The day before Valentine’s Day marks the 50th anniversary of Miami’s connection to a cultural phenomenon that revolutionized the world. Half a century ago, John, Paul, George and Ringo landed in Miami for a performance on the Ed Sullivan show (which was filmed at the Deauville Hotel on Miami Beach). The Fab Four, as they quickly became known, spent eight days in Miami, smitten by the sun, the bikini-clad, beautiful girls and the palpable sense of unpredictability that permeated in the Magic City.
America was still basking in post-WWII abundance, though another military conflict was already brewing in Southeast Asia. Many remember the early ’60s as the predawn of the cultural-political spin cycle that the decade turned into. The mop-topped British Boys piqued the interest of the American audience. The Beatles’ music was simple and sincere — the same formula that had catapulted Elvis Presley to prominence nearly a decade before.
In February 1964, The Beatles appeared on Ed Sullivan on three consecutive Sundays. The second of the three appearances was here in Miami. The ratings for the broadcasts were estimated at more than 70 million per show. Beatlemania had instantaneously captured America’s attention.
This week I chatted about the lads from Liverpool with Joe Johnson, a longtime fixture on Miami radio airwaves (currently the midday personality on Majic 102.7) and host of the nationally syndicated radio show, Beatle Brunch.
“I was a little kid in ’64 when Beatlemania landed in Miami,” Johnson said. I had older sisters who were already mesmerized and so the entire family gathered around our one and only black-and-white television set for the three fateful Sundays in February.
“The Beatles entered our lives in 1964 and somehow never left.”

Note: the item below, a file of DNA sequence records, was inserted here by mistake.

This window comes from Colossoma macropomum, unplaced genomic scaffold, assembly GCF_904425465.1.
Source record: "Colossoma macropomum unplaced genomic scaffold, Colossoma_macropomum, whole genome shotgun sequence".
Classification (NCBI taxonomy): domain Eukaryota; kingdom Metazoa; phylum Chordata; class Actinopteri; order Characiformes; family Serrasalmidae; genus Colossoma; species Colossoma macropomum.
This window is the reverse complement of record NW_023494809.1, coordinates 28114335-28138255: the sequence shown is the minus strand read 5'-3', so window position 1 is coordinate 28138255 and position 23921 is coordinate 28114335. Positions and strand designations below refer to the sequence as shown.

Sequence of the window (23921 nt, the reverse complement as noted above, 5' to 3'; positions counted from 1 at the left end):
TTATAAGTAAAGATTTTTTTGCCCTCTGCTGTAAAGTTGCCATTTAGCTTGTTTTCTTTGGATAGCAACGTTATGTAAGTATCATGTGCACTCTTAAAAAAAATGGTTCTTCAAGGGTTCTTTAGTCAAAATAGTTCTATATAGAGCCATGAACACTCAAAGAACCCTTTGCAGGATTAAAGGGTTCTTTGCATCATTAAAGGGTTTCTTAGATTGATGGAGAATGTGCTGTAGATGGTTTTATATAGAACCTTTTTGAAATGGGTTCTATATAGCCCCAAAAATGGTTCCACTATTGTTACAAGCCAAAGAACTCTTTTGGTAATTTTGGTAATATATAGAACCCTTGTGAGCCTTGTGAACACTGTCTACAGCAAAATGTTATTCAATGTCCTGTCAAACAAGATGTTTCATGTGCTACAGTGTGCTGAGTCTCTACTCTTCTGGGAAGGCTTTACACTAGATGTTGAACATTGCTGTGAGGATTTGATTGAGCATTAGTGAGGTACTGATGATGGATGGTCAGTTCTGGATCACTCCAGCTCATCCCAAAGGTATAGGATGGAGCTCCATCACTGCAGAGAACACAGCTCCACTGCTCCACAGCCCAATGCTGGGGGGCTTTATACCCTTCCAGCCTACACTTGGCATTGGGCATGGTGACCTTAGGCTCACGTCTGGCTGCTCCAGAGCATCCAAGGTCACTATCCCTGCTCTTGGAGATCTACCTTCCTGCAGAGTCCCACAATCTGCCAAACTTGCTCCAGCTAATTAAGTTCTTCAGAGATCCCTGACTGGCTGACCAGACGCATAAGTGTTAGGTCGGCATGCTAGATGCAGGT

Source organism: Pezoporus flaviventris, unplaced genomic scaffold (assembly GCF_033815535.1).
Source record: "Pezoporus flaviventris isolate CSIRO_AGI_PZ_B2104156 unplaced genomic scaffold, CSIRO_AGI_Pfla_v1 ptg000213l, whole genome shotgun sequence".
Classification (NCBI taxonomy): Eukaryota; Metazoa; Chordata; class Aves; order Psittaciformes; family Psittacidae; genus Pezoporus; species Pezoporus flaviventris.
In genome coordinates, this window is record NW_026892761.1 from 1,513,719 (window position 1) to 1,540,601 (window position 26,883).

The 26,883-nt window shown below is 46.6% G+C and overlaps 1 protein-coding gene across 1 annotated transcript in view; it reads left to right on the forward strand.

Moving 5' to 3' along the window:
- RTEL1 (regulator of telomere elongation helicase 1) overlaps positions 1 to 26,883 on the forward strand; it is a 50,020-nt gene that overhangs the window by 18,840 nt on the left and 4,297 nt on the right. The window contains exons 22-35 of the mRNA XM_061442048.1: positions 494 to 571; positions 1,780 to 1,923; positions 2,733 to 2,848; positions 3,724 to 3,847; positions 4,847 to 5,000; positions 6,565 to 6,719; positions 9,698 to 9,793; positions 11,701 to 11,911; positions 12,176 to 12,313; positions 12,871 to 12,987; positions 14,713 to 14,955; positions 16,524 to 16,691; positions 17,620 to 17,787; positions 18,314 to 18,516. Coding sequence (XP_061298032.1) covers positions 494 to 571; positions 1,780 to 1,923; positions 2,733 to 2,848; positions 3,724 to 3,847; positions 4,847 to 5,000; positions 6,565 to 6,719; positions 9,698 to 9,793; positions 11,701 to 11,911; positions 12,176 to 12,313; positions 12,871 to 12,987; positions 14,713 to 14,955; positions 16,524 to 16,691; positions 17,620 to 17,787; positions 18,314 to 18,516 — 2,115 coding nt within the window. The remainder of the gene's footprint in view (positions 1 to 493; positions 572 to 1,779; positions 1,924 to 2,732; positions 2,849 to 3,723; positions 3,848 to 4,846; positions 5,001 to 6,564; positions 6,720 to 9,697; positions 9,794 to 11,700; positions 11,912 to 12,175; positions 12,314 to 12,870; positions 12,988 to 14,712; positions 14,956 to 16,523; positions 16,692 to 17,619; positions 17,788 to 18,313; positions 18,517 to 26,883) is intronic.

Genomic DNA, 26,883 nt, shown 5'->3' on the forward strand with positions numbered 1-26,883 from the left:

The Beatles’ music and life experiences (as a group and as solo artists) mirrored our own discoveries and evolution of thought. Beatles’ music and lore permeated many of our family traditions and stories. For most baby boomers and those of us born just after, the Beatles are the soundtrack of our lives.
In the early 1970s, the Beatles greatest-hits albums were published — their incomparable, six-year body of work was broken up chronologically into two double records, which became a fixture in everyone’s LP collection. The red album included their best early material from 1964 to 1966, and the cover art of the album features a picture of the lads in their mop tops, clean shaven and neatly dressed. The blue album covered the more-psychedelic period between 1967 and 1970. The cover picture of this one included a long-haired quartet with lots of facial hair and hippie attire.
My mother (who was a Beatle fanatic) and I used to kid about what personality type would be more prone to liking one collection more than the other. We used to call my Dad, “1964 to 1966” simply because we deemed my Dad, “a square.” Conversely, the people whose musical and political acumen was more in tune with our own, and who we thought to be hipper, we would label, “1967 to 1970.”
My personal brush with a Beatle took place on Miami Beach, albeit 20 years after the initial invasion. On July 4,1984, my friends and I went to South Beach (in the nascent stages of what it would become) to watch the fireworks and listen to the Beach Boys. To our surprise, Ringo Starr was filling in for longtime Beach Boy drummer Dennis Wilson, who had died the year before. In honor of Ringo, the set that night began with Beatle favorite Back in the U.S.S.R. Ringo’s presence coated the performance with an important historic sense — we were in the presence of rock ‘n’ roll legends, appropriately set in the place where it all began.